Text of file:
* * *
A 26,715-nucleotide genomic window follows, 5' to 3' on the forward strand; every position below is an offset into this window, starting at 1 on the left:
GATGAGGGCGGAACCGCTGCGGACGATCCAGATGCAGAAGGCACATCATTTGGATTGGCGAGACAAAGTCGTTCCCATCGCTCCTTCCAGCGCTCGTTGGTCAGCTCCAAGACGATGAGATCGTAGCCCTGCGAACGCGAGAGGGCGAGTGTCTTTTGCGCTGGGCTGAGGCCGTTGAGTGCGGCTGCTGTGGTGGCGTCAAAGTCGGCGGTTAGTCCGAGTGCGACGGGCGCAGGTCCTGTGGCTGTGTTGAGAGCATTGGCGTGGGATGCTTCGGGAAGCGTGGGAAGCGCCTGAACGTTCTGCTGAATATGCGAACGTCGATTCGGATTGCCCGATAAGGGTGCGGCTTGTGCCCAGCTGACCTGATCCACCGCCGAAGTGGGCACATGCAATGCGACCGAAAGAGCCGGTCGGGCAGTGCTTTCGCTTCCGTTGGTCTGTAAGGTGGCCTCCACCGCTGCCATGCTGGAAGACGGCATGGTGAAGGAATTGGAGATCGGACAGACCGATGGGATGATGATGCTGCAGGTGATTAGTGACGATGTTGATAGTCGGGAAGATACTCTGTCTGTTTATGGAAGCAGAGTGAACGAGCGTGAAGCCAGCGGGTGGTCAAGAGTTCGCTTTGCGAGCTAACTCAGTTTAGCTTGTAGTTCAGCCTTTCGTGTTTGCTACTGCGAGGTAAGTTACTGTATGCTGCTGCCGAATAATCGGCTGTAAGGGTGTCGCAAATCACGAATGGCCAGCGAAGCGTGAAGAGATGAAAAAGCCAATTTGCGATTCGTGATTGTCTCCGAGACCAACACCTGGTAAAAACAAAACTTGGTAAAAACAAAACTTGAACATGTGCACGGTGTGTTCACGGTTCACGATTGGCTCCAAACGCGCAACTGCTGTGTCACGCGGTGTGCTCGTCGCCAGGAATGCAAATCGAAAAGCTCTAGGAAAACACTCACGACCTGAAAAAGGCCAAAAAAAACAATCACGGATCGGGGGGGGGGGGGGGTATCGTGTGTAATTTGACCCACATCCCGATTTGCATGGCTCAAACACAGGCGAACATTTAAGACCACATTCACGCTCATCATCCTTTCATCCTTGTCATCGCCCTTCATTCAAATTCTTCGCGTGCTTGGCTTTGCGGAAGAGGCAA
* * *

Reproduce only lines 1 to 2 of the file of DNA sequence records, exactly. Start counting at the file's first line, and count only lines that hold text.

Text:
A 26,715-nucleotide genomic window follows, 5' to 3' on the forward strand; every position below is an offset into this window, starting at 1 on the left:
GATGAGGGCGGAACCGCTGCGGACGATCCAGATGCAGAAGGCACATCATTTGGATTGGCGAGACAAAGTCGTTCCCATCGCTCCTTCCAGCGCTCGTTGGTCAGCTCCAAGACGATGAGATCGTAGCCCTGCGAACGCGAGAGGGCGAGTGTCTTTTGCGCTGGGCTGAGGCCGTTGAGTGCGGCTGCTGTGGTGGCGTCAAAGTCGGCGGTTAGTCCGAGTGCGACGGGCGCAGGTCCTGTGGCTGTGTTGAGAGCATTGGCGTGGGATGCTTCGGGAAGCGTGGGAAGCGCCTGAACGTTCTGCTGAATATGCGAACGTCGATTCGGATTGCCCGATAAGGGTGCGGCTTGTGCCCAGCTGACCTGATCCACCGCCGAAGTGGGCACATGCAATGCGACCGAAAGAGCCGGTCGGGCAGTGCTTTCGCTTCCGTTGGTCTGTAAGGTGGCCTCCACCGCTGCCATGCTGGAAGACGGCATGGTGAAGGAATTGGAGATCGGACAGACCGATGGGATGATGATGCTGCAGGTGATTAGTGACGATGTTGATAGTCGGGAAGATACTCTGTCTGTTTATGGAAGCAGAGTGAACGAGCGTGAAGCCAGCGGGTGGTCAAGAGTTCGCTTTGCGAGCTAACTCAGTTTAGCTTGTAGTTCAGCCTTTCGTGTTTGCTACTGCGAGGTAAGTTACTGTATGCTGCTGCCGAATAATCGGCTGTAAGGGTGTCGCAAATCACGAATGGCCAGCGAAGCGTGAAGAGATGAAAAAGCCAATTTGCGATTCGTGATTGTCTCCGAGACCAACACCTGGTAAAAACAAAACTTGGTAAAAACAAAACTTGAACATGTGCACGGTGTGTTCACGGTTCACGATTGGCTCCAAACGCGCAACTGCTGTGTCACGCGGTGTGCTCGTCGCCAGGAATGCAAATCGAAAAGCTCTAGGAAAACACTCACGACCTGAAAAAGGCCAAAAAAAACAATCACGGATCGGGGGGGGGGGGGGGTATCGTGTGTAATTTGACCCACATCCCGATTTGCATGGCTCAAACACAGGCGAACATTTAAGACCACATTCACGCTCATCATCCTTTCATCCTTGTCATCGCCCTTCATTCAAATTCTTCGCGTGCTTGGCTTTGCGGAAGAGGCAA